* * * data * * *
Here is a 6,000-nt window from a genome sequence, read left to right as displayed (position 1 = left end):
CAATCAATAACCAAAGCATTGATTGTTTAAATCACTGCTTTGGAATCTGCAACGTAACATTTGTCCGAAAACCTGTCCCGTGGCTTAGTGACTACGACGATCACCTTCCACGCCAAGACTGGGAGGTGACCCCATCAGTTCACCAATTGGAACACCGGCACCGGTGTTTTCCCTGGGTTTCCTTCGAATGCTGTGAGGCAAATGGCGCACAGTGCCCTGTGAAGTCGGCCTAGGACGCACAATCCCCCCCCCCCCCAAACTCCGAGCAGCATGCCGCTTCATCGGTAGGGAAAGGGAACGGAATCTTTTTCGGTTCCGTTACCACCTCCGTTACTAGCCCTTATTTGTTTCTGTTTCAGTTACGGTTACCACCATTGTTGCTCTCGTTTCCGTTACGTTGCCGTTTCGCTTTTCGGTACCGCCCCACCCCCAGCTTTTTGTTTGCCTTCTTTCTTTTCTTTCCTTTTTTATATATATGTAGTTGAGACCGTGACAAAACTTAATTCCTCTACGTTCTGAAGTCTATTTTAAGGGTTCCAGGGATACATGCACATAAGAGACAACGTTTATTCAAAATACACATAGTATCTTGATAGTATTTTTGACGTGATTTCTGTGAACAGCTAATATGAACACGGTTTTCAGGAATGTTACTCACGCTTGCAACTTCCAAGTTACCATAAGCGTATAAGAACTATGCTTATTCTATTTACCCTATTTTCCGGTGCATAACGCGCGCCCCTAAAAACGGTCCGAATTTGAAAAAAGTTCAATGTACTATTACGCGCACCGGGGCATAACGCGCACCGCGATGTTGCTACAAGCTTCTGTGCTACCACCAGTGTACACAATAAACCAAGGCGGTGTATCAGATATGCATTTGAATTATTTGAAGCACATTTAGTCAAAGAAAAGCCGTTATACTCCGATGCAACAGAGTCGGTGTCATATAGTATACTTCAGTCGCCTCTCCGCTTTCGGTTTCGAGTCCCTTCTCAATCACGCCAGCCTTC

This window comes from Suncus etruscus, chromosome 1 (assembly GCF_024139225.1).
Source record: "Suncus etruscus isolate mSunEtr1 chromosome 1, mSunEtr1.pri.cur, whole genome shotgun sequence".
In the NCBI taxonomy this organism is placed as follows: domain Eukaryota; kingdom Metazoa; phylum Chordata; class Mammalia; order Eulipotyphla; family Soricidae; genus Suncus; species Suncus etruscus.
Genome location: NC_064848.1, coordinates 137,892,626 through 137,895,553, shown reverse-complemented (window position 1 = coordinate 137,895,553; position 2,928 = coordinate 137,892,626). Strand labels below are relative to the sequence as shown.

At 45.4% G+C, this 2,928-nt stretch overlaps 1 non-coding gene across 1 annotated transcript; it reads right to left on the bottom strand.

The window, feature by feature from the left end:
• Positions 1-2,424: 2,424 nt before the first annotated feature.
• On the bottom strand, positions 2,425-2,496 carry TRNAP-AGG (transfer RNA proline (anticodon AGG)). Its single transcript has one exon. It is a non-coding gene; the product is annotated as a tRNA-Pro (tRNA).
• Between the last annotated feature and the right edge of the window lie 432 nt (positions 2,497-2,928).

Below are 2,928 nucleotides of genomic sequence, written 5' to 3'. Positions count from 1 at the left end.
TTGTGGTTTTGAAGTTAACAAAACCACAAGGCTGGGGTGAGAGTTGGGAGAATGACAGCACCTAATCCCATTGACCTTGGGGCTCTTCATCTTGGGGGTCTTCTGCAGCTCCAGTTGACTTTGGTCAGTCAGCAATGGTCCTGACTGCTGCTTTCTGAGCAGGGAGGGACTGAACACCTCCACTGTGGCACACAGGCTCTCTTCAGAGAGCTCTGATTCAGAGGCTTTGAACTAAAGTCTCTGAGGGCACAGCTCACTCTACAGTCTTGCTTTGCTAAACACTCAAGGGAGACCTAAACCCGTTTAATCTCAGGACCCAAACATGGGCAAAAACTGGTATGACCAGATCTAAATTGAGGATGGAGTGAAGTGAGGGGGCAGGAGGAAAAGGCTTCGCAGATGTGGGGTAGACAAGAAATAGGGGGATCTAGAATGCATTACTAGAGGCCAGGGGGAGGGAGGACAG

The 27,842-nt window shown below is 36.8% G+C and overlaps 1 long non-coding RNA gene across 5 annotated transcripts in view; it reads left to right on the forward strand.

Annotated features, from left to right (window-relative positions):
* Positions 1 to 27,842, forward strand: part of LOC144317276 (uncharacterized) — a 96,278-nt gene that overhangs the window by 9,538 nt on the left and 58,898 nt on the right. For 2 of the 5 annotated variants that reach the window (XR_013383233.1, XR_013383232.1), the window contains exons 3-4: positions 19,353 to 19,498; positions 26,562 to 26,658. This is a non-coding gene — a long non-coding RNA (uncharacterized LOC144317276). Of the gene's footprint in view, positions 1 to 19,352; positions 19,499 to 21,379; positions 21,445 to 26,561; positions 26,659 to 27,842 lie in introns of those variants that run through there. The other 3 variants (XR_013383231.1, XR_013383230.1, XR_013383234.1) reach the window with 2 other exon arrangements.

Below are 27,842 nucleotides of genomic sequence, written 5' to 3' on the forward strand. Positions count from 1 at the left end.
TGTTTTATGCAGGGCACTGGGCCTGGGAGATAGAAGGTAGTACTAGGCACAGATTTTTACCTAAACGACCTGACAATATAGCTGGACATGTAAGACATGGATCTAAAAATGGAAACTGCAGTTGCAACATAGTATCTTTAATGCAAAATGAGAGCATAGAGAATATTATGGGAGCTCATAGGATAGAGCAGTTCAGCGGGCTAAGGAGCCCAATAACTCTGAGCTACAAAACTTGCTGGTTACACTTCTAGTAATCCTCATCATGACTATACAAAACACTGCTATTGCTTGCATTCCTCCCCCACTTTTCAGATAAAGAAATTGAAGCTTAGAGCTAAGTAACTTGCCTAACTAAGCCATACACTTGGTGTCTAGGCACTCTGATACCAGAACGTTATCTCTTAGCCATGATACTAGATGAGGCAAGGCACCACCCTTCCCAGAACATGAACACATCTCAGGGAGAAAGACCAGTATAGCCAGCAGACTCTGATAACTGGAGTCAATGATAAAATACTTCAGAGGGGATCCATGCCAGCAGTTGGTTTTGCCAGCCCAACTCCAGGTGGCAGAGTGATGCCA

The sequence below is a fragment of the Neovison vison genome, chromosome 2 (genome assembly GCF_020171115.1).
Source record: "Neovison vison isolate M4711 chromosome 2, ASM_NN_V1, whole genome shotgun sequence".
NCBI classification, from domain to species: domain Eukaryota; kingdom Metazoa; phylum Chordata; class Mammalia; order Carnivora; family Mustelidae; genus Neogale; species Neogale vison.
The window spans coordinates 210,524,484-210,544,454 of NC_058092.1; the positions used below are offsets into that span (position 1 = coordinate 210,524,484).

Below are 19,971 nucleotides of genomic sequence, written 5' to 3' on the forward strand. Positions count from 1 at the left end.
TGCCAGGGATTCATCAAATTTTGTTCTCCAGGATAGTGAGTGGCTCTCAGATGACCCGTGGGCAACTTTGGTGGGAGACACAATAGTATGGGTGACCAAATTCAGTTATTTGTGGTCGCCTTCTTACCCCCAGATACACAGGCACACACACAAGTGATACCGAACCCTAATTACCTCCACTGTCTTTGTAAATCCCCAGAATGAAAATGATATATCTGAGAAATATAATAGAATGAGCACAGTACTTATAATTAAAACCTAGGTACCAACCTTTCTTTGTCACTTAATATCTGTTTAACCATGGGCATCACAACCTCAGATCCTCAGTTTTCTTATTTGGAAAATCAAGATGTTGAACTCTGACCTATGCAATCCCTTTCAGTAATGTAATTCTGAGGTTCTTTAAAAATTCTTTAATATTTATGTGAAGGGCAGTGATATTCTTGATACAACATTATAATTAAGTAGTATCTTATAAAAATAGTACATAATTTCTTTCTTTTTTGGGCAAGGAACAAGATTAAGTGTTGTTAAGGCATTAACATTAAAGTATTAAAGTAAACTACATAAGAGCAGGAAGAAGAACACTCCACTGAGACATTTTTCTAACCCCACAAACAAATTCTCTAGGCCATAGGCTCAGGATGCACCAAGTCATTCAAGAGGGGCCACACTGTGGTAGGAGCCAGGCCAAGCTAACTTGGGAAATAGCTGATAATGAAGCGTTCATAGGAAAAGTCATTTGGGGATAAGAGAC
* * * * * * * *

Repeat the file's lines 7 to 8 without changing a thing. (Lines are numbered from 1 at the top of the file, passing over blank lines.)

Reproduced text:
At 45.4% G+C, this 2,928-nt stretch overlaps 1 non-coding gene across 1 annotated transcript; it reads right to left on the bottom strand.

The window, feature by feature from the left end: